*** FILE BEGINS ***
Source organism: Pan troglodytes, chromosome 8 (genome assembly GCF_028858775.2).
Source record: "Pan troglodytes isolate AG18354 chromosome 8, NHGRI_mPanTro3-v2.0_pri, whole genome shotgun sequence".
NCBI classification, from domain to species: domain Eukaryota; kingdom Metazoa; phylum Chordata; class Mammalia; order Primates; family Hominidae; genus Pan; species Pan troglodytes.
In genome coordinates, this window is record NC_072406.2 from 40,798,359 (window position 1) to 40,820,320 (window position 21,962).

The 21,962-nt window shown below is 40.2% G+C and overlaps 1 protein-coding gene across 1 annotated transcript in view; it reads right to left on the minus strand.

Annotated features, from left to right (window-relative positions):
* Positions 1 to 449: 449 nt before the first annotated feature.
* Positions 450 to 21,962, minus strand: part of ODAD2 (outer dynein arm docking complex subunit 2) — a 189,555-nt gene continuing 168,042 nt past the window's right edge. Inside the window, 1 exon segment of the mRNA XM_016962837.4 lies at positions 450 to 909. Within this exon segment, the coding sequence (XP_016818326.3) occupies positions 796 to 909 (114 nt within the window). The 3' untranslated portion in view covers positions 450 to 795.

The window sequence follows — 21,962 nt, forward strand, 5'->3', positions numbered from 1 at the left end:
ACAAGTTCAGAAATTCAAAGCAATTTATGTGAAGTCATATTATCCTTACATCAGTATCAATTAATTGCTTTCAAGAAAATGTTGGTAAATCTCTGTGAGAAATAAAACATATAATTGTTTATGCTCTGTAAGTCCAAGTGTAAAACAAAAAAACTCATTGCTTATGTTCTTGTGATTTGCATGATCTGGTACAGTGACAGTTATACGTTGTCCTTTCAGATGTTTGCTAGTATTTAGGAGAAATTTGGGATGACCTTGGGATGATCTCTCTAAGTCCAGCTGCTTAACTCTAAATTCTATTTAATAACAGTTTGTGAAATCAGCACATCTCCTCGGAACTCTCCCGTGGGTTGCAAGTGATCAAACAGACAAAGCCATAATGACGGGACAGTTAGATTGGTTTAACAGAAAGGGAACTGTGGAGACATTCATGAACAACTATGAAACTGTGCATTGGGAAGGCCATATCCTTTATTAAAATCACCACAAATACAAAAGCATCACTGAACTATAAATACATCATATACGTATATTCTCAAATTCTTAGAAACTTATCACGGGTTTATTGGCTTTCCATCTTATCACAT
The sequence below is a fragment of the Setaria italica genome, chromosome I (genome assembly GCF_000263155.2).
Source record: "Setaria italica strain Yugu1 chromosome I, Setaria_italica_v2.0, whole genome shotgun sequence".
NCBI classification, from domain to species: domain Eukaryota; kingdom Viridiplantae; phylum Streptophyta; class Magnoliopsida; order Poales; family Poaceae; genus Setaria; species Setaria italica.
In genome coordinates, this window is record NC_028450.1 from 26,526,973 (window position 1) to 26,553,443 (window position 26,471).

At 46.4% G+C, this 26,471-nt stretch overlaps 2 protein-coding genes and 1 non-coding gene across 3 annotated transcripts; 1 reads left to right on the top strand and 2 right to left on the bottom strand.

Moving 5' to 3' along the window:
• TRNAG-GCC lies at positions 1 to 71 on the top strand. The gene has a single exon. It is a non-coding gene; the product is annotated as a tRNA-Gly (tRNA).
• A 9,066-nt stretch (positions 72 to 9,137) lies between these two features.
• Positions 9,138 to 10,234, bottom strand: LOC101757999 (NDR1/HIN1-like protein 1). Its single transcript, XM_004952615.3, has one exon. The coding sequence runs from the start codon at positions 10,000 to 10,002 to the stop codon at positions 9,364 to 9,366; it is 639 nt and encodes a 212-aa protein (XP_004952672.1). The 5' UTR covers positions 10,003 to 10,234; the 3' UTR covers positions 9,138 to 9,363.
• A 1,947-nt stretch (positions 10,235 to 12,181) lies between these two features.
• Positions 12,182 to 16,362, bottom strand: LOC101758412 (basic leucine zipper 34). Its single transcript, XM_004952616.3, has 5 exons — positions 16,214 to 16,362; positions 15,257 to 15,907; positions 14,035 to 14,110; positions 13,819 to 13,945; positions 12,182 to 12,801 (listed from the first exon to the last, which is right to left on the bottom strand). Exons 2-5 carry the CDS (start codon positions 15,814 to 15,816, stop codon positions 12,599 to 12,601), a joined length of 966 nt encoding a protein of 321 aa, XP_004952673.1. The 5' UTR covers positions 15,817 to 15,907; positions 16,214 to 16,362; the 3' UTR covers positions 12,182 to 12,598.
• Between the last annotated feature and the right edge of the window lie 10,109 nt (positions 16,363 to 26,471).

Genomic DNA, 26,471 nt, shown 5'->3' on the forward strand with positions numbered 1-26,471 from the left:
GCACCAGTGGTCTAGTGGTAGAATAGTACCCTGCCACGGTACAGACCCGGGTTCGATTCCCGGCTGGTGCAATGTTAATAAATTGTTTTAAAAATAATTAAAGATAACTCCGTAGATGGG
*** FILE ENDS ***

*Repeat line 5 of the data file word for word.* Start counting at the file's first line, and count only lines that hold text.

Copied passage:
The 21,962-nt window shown below is 40.2% G+C and overlaps 1 protein-coding gene across 1 annotated transcript in view; it reads right to left on the minus strand.